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At the Tipping Point

By H. Steven Wiley At the Tipping Point Data standards need to be introduced—now. Andrzej Krauze There comes a time in every field of science when things suddenly change. While it might not be immediately apparent that things are different, a tipping point has occurred. Biology is now at such a point. The reason is the introduction of high-throughput genomics-based technologies. I am not talking about the consequences of the sequencing of the human g

By | February 1, 2011

At the Tipping Point

Data standards need to be introduced—now.

Andrzej Krauze

There comes a time in every field of science when things suddenly change. While it might not be immediately apparent that things are different, a tipping point has occurred.

Biology is now at such a point. The reason is the introduction of high-throughput genomics-based technologies. I am not talking about the consequences of the sequencing of the human genome (and every other genome within reach). The change is due to new technologies that generate an enormous amount of data about the molecular composition of cells. These include proteomics, transcriptional profiling by sequencing, and the ability to globally measure microRNAs and post-translational modifications of proteins. These mountains of digital data can be mapped to a common frame of reference: the organism’s genome.

With the new high-throughput technologies, we can generate tens of thousands of data points from each sample. Data are now measured in terabytes and the time necessary to analyze them can now require years. Obviously, we can’t wait to interpret the data fully before the next experiment. In fact, we might never be able to even look at all of it, much less understand it. This volume of data requires sophisticated computational and statistical methods for its analysis and is forcing biologists to approach data interpretation as a collaborative venture.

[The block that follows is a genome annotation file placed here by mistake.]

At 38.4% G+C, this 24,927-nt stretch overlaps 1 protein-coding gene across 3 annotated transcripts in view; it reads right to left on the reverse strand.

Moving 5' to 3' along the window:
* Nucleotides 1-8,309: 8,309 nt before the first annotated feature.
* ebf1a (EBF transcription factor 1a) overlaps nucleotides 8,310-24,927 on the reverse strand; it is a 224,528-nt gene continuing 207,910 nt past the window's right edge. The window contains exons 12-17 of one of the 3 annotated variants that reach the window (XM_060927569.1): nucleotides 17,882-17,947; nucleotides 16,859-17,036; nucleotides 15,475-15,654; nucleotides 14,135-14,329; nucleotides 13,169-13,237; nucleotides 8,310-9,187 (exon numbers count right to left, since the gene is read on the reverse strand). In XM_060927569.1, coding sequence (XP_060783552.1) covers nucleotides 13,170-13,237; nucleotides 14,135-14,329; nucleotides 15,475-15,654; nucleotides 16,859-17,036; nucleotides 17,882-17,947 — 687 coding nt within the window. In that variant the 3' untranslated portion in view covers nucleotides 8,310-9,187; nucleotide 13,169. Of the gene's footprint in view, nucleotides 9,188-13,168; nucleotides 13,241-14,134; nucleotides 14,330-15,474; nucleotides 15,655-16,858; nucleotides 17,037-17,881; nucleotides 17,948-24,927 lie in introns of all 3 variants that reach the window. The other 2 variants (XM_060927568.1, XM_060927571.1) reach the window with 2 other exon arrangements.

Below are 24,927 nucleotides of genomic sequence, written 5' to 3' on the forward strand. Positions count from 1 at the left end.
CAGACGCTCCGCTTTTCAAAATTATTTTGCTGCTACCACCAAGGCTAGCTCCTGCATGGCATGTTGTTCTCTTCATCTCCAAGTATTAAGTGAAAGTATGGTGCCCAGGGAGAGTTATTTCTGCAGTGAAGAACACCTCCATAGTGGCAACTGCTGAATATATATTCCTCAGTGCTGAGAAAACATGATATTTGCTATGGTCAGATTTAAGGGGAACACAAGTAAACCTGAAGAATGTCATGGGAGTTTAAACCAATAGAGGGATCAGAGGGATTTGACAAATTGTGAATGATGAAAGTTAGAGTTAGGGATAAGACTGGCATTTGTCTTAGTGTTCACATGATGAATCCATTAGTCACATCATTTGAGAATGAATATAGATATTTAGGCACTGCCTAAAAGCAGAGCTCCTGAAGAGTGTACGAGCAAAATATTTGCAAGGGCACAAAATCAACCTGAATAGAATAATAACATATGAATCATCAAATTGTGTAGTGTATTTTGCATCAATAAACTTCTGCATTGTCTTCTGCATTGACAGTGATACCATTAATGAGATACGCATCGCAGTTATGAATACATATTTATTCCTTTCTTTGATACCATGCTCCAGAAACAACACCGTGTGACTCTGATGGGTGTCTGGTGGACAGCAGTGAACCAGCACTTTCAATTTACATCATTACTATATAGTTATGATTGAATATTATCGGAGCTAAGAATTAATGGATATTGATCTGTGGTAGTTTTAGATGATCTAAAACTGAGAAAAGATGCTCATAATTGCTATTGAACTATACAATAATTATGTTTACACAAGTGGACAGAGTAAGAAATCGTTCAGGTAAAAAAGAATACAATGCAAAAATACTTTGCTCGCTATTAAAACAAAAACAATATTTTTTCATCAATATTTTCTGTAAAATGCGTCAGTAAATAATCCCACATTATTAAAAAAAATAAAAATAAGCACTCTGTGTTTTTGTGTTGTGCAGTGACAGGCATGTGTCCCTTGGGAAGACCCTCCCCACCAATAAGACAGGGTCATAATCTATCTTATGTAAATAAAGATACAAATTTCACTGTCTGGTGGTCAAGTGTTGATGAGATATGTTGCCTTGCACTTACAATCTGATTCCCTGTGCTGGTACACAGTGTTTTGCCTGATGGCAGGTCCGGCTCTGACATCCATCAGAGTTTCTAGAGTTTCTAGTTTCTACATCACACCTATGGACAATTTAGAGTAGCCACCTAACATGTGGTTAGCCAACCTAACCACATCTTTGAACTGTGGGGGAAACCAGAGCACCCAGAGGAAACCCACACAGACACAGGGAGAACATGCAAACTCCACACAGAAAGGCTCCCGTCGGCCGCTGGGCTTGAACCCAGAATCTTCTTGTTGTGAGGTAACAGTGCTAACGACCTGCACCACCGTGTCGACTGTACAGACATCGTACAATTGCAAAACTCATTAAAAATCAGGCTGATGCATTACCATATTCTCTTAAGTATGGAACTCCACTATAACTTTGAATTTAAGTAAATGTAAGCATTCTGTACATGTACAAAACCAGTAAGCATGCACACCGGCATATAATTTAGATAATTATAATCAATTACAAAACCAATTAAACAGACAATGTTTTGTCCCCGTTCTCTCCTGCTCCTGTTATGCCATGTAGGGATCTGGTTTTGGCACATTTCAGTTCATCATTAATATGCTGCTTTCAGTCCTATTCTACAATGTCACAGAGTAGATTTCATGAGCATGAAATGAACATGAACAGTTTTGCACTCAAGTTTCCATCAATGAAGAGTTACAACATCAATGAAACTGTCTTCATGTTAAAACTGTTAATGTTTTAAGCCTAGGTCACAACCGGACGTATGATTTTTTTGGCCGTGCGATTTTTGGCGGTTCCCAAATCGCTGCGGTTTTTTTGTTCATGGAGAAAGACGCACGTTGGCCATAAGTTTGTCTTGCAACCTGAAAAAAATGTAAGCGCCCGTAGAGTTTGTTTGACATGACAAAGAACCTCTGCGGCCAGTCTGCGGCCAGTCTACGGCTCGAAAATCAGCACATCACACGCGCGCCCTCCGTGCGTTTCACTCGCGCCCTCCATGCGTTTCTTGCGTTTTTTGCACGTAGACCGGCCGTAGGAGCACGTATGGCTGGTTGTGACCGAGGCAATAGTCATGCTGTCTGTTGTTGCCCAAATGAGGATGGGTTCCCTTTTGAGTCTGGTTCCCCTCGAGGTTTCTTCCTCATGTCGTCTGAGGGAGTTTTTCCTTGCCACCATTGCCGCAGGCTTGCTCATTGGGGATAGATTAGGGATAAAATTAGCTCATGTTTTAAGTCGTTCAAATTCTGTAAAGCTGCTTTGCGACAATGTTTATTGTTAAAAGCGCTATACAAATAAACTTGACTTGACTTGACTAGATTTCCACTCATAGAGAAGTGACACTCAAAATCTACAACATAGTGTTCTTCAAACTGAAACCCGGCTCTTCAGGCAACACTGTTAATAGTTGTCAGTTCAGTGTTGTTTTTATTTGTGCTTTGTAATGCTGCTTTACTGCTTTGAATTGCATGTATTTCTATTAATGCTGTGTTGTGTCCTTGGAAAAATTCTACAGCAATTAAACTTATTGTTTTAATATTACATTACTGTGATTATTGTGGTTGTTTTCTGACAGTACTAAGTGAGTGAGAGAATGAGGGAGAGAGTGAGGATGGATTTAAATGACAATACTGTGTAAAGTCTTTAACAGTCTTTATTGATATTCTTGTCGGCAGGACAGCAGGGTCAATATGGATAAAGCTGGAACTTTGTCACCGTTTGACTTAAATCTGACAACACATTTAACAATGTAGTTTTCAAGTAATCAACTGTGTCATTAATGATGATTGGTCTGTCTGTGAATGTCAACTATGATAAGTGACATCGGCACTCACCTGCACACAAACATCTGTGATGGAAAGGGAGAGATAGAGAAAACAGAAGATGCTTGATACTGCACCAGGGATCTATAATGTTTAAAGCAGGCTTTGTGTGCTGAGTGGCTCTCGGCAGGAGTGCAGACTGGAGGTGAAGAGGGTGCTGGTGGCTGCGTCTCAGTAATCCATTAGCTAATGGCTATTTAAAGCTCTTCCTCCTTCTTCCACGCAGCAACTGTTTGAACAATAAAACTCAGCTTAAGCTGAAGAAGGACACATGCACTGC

If our data must be shared and analyzed by computers, then standards are essential. This need for standards has not escaped the attention of the scientific community. There have been efforts for a number of years to standardize both experimental data formats as well as languages for storing biological models. For example, the Systems Biology Markup Language (SBML), a standard for exchanging biological models, has been in active development for over a decade, as have the MIAME (Minimal Information for a Microarray Experiment) standards. Data and models submitted to journals in these formats are very easy to retrieve and reuse, greatly enhancing their scientific impact.